Rian Johnson’s “Looper”, starring Joseph Gordon-Levitt as a young Bruce Willis, is a fresh science-fiction film that focuses on the feelings and emotions of its central characters, avoiding the typically contrived structures of action films.
The movie isn’t yet home free, though, considering the surplus of logistical flaws surrounding the proposed time-travel absolutes and the paradoxes they represent. The sheer impact of its ideas, however, are enough to warrant at least one viewing, if not multiple.
The story begins with an introduction to the world itself: a society where time-travel is outlawed to the general public and used only by the most sneaky and highly-skilled criminals. It’s challenging to write a sci-fi script in a way that explains the world-building details of the new society or time period while not hovering over these ideas for too long.
Director Rian Johnson hands over the expository duties to the main character, Joe, who explains the various types of lingo throughout various voice-overs. The balance between voice-over and visual context within the action is a tricky tightrope to tinker with.
The narration could have been broken down and explained organically throughout the course of the film, even though other visual storytellers prefer to pull the heady sci-fi information out of the box as soon as possible. Bring it up to the surface, let the ideas and concepts simmer and cook thinly across a film’s lengthy running-time.
The concept of “closing the loop”, where the Looper is forced to turn their blunderbuss weapon over towards their much older, future self. The character of Seth, played by the eternally-scrawny screwup, Paul Dano, introduces the audience to the “closing the loop” concept fittingly: by having to close the loop on himself.
Everything that happens to Seth seems to be foreshadowing what will happen to the younger Joe. It feels like an excess of exposition: why introduce Seth and his hasty demise when it’s the same violent end that Joe will be forced to face, sooner than later?
Despite a few questionable narrative decisions, the action is stylish and enthralling. Seeing Bruce Willis play an old man bent on revenge never gets tiresome, especially given that Willis reaches a near manic state, blood flowing down his face and neck as he shoots down a series of henchmen with a sturdy set of automatic-rifles hoisted up on his shoulders.
The performances are very effective, even Gordon-Levitt’s, whose lip and facial transformations flew past the gimmick stage and started to just feel right. For all it’s worth, Bruce Willis plays across from Gordon-Levitt with rugged but tangible chemistry. Willis pulls off a fatherly, concerned tone.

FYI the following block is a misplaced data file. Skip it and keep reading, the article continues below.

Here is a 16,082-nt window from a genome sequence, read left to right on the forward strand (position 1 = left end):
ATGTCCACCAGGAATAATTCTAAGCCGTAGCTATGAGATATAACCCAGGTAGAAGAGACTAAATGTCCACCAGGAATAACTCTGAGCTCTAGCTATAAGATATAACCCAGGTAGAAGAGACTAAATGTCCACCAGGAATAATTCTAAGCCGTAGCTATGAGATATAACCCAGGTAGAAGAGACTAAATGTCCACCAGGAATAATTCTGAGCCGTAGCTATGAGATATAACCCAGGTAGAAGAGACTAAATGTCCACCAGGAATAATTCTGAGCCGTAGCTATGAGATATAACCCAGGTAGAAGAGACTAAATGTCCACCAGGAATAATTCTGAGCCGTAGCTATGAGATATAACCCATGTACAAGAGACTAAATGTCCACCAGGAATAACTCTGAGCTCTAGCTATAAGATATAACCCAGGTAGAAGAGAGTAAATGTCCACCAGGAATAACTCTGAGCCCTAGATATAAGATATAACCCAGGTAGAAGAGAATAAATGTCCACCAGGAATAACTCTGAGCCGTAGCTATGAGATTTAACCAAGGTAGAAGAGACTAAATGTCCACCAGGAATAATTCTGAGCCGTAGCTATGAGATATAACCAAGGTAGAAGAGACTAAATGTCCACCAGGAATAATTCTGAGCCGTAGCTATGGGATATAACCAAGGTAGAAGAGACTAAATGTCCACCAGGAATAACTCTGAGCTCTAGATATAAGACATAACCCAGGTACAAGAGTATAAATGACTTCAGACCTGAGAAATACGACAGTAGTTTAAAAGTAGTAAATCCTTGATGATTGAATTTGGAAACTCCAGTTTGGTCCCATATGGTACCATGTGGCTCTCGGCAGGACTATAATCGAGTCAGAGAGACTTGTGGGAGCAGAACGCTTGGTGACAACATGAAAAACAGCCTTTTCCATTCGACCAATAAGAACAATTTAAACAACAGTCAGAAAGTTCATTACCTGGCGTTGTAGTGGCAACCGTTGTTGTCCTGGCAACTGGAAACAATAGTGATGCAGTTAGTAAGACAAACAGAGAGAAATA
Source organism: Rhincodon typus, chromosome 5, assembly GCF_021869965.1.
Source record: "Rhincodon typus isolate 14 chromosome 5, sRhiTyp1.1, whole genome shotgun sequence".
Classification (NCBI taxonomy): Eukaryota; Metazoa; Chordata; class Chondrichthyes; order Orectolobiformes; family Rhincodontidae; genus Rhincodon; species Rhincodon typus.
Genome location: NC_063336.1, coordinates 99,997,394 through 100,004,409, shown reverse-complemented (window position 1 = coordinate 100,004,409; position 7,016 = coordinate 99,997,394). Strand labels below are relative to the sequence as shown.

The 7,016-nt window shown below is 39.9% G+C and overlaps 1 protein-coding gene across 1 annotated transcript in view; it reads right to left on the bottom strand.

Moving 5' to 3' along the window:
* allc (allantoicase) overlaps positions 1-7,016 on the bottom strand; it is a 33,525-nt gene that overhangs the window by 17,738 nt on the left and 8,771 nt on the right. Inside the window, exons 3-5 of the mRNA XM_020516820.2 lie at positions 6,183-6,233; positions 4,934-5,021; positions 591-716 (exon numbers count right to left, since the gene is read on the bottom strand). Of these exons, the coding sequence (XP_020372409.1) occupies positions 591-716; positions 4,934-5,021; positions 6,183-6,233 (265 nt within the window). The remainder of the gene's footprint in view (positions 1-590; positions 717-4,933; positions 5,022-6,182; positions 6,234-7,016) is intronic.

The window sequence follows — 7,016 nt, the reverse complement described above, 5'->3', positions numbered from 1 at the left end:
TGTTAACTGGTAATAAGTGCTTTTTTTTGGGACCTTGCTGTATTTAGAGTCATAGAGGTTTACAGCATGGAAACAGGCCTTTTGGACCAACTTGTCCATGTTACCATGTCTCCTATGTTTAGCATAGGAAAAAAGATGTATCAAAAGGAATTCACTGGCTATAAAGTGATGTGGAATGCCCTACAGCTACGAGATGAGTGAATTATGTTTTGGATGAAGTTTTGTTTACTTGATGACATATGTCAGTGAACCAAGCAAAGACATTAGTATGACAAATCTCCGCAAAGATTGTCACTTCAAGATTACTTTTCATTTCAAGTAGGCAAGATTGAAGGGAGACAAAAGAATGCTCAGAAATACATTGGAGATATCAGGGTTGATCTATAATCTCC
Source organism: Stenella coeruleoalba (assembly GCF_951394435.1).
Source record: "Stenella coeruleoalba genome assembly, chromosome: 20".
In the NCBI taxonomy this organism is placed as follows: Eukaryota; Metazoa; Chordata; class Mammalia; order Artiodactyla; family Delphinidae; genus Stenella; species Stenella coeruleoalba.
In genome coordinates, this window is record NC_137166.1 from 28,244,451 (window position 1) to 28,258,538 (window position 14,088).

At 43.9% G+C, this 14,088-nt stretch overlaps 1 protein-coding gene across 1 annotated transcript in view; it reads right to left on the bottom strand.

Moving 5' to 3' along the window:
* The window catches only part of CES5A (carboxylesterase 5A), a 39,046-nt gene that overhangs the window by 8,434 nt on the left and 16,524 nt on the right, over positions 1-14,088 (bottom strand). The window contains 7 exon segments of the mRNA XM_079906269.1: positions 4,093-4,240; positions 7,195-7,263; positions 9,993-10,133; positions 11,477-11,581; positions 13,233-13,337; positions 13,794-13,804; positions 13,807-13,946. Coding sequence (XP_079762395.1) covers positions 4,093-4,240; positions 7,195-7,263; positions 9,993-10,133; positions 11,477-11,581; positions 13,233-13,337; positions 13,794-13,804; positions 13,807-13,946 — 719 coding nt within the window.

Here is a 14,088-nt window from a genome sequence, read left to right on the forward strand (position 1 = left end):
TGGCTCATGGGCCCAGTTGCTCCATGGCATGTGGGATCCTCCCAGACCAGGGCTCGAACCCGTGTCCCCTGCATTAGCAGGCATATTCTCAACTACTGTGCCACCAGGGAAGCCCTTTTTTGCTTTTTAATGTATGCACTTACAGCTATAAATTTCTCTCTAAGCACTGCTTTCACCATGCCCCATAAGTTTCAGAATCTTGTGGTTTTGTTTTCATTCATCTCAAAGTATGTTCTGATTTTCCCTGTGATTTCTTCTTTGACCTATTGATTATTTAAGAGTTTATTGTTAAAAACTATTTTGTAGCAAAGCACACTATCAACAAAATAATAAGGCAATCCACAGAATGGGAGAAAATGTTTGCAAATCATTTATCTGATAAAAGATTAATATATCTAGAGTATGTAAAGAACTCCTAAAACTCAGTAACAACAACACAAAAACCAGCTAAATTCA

Jeff Daniels adds some spice to the ensemble cast as a rugged mob leader from the future. He’s the orchestrater for the Loopers and their time-traveling assignments.
When young Joe meets with old Joe, the screen is filled with dualism and constant provocation: we are only shown a single scene featuring the two men sitting down, having a nice, regular conversation, disappointingly so, though.
Gordon-Levitt and Willis are the two most enigmatic and engaging people in the film. Every other scene involving the two consist either of violent gun spraying or yelling/arguing about their self interests, given that they’re separated by such a massive age gap.
Emily Blunt stars as Sara, a farm-owner, whose son has mysterious and powerful abilities. The son can alter the timeline, a unique and rare gift. There are some inventive futuristic technology shown on the way, such as a pesticide droid that flies down the long rows of crops, spreading an equal amount of water across the crops.
Sara turns out to have a will and a temper of her own. Her character is brought to the forefront in the third act. There are plenty of philosophical debates that bother the characters and hold them back from moving forward. Nature vs. nurture, sacrifice yourself or save your future loved ones.
The films final ending is memorable and visually electric. It’s filled with earned, real poignancy, even if it renders everything that had came before it almost totally meaningless.
“Looper” is one of the best sci-fi noir films of the 2000s, and introduces Rian Johnson to the mainstream public as an unrestrained, creative, and inventive young filmmaker.